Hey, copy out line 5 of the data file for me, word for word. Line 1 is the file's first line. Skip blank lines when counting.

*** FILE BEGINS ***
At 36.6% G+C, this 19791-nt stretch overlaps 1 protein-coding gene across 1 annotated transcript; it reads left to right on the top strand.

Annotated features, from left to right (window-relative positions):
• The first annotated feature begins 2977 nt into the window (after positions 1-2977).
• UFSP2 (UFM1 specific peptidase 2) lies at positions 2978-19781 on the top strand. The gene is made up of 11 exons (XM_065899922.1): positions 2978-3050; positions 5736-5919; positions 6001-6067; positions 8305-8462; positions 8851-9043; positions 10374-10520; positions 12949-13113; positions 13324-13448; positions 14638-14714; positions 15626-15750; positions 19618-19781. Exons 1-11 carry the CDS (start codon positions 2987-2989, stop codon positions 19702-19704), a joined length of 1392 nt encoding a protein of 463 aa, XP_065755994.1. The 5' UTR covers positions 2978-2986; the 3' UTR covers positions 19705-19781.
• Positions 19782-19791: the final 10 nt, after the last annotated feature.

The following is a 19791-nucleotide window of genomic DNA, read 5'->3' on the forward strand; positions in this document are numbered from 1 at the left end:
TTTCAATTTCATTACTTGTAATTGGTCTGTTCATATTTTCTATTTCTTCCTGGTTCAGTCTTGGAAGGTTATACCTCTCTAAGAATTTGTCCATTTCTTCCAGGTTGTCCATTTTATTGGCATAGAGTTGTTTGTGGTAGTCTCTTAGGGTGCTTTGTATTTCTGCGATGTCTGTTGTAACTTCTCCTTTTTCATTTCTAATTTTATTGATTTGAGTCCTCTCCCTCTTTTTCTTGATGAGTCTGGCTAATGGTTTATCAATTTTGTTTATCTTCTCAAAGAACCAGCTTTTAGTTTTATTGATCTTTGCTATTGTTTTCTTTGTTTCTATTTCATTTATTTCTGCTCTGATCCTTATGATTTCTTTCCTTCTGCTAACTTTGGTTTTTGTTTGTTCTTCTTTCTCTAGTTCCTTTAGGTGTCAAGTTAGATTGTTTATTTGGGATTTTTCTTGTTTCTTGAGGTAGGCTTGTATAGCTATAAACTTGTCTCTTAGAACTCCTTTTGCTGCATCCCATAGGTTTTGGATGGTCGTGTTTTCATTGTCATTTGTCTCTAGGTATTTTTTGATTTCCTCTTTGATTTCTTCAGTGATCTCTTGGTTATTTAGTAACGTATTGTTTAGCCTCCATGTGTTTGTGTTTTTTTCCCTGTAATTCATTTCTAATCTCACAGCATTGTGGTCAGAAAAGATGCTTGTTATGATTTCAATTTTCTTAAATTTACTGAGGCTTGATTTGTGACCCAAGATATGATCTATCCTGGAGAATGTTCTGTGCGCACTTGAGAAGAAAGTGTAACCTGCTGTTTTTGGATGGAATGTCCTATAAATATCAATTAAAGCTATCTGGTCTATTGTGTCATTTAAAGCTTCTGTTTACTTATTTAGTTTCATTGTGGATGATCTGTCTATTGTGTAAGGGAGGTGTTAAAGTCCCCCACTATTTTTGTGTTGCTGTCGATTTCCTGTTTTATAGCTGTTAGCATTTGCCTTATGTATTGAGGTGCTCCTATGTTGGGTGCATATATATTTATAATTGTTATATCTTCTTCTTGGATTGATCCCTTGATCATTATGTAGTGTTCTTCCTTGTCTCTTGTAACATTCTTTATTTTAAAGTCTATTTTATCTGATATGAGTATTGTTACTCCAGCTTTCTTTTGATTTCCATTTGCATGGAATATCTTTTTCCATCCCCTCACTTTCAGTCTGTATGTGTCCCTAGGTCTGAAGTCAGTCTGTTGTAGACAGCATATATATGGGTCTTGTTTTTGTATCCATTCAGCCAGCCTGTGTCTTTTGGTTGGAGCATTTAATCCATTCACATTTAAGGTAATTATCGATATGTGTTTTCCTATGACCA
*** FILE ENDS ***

• Positions 19782-19791: the final 10 nt, after the last annotated feature.